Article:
Then count out three throws starting from the other side & stop. & then back again. & then back again. Keep going until you can do it comfortably.

Now all you need to do is keep going. Simply throw each ball under the one before. Just keep saying to yourself, "throw, throw, throw, throw..." Go on to four throws, then five, then six, then...well you're juggling!

## Troubleshooting

Throwing forward will probably be your biggest problem. You may start off on one side of the room & end up on the other. Try juggling against a wall, (I recommend a smooth papered wall rather than bare brick if you value your knuckles) the balls will simply bounce back into the pattern. Try & reduce the number of throws that bounce off the wall, when the number is zero you've solved the problem. Or flick your fingers back into the palm of your hand as you throw, this will cause the ball to curve back towards you.

Another common problem is known as 'Limp Lefts' (or 'Limp Rights' for the lefties). This is where your dominant hand throws to the normal height but your weak hand hardly throws the ball up an inch. This is not because one hand is significantly weaker than the other but because your weak side is 'thinking' slower. Concentrate on the scoop on your weak side, just putting more physical effort in will only result in wild throws & probably tire you out. Tell yourself to throw higher by actually shouting when it comes to making the throw, "throw, THROW, throw, THROW" (this genuinely helps, I'm not trying to make you look stupid).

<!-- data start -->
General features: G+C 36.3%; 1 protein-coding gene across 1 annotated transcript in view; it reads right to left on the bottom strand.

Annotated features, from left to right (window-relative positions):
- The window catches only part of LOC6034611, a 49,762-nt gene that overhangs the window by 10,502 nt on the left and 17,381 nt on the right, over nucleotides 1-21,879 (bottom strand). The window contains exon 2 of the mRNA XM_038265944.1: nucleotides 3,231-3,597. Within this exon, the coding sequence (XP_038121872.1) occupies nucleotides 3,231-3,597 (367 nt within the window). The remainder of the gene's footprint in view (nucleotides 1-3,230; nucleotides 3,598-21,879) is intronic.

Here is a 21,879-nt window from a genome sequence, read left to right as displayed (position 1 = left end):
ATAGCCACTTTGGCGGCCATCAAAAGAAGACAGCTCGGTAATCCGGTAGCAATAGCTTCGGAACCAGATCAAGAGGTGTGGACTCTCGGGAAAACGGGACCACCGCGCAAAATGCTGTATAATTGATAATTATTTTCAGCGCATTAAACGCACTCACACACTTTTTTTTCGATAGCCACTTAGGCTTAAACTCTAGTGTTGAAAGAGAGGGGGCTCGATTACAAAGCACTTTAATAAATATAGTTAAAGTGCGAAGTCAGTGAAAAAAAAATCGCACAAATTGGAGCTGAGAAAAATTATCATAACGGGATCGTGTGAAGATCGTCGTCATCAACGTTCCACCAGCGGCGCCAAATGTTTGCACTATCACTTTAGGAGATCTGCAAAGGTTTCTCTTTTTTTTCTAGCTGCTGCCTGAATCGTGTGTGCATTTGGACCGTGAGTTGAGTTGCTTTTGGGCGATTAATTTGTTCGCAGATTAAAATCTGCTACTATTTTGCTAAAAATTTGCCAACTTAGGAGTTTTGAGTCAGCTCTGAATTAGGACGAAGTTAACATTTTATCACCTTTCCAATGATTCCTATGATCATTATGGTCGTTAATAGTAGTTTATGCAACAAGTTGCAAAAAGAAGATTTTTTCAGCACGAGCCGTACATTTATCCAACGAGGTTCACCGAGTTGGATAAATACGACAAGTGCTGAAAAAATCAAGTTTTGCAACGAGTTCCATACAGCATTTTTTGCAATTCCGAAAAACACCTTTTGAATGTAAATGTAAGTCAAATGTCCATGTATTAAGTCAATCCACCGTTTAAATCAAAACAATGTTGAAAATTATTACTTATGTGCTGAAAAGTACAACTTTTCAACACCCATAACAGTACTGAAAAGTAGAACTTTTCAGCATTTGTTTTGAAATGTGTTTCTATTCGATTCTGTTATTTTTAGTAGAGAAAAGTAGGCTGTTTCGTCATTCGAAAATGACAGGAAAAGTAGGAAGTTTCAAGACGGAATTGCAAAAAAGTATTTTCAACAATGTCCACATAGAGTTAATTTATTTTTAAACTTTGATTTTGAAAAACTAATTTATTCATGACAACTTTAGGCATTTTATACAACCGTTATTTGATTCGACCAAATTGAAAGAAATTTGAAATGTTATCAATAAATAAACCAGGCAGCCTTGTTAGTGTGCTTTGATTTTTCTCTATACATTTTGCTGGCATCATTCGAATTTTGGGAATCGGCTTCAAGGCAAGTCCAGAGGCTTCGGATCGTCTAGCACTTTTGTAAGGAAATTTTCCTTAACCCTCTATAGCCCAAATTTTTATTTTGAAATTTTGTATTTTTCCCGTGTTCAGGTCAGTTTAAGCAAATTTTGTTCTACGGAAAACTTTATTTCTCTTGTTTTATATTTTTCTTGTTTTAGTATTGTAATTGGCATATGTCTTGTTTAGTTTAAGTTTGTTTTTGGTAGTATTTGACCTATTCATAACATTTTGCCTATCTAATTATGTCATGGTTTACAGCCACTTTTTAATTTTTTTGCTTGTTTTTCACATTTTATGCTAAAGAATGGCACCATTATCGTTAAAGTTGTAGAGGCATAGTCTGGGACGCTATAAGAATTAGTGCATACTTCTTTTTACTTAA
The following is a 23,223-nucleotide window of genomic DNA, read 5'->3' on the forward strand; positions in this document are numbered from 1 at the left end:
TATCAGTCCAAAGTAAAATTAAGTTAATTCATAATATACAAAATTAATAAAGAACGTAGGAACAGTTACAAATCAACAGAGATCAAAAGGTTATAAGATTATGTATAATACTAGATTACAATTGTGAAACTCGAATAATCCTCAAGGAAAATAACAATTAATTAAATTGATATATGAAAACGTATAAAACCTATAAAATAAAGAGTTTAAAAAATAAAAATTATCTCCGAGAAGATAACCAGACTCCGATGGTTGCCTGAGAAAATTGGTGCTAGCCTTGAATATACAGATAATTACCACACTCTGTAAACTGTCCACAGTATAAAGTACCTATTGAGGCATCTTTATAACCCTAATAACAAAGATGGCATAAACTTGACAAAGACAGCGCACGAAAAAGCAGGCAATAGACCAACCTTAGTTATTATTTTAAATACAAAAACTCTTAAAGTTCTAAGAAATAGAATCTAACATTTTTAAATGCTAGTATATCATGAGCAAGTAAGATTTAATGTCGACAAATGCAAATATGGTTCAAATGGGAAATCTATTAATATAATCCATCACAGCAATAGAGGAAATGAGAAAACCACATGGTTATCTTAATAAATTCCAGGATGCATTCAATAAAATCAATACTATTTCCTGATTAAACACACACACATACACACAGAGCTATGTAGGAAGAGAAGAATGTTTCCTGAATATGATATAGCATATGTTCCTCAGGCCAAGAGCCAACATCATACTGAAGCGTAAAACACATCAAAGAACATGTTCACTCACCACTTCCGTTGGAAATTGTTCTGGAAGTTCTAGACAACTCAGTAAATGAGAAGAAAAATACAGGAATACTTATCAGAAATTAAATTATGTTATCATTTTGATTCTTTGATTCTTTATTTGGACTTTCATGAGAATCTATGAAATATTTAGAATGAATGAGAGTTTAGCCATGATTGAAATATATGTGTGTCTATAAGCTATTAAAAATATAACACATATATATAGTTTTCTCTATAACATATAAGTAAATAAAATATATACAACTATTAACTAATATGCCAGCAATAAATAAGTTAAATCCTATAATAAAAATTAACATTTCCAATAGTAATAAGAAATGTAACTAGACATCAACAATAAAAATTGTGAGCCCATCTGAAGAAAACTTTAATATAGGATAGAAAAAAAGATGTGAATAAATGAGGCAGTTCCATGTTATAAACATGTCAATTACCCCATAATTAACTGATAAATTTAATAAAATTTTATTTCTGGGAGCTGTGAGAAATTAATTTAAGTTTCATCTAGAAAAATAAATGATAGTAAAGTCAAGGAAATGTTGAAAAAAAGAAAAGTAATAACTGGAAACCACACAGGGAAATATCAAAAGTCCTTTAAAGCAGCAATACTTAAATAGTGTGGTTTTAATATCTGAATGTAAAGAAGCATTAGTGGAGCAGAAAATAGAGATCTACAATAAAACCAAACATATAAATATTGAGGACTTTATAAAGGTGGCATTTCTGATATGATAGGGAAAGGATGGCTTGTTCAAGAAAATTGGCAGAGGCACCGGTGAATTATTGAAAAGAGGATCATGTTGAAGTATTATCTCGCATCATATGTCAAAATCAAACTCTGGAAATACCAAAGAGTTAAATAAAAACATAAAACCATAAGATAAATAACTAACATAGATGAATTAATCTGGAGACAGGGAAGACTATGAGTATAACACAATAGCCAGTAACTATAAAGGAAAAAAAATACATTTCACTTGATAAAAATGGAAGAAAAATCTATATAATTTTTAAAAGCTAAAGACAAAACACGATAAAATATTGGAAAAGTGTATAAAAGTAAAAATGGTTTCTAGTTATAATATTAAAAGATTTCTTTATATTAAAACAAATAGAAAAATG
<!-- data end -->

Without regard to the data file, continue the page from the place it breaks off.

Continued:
As you begin to juggle for longer you may find yourself turning to one side because one hand is throwing forward (usually your weak) & the other is not. If you turn to the left stand with your left foot in front of your right; if you turn right put your right foot forward. This slight adjustment in how you stand affects the way your arms move & corrects your throws.

Keep practising. Aim for a smooth scooping pattern, try not to jerk your throws. Don't worry about little problems, they will iron themselves out. You will find that correcting mistakes becomes easier & easier until you can do it without thinking, then one day juggling will be as natural as breathing.

Welcome...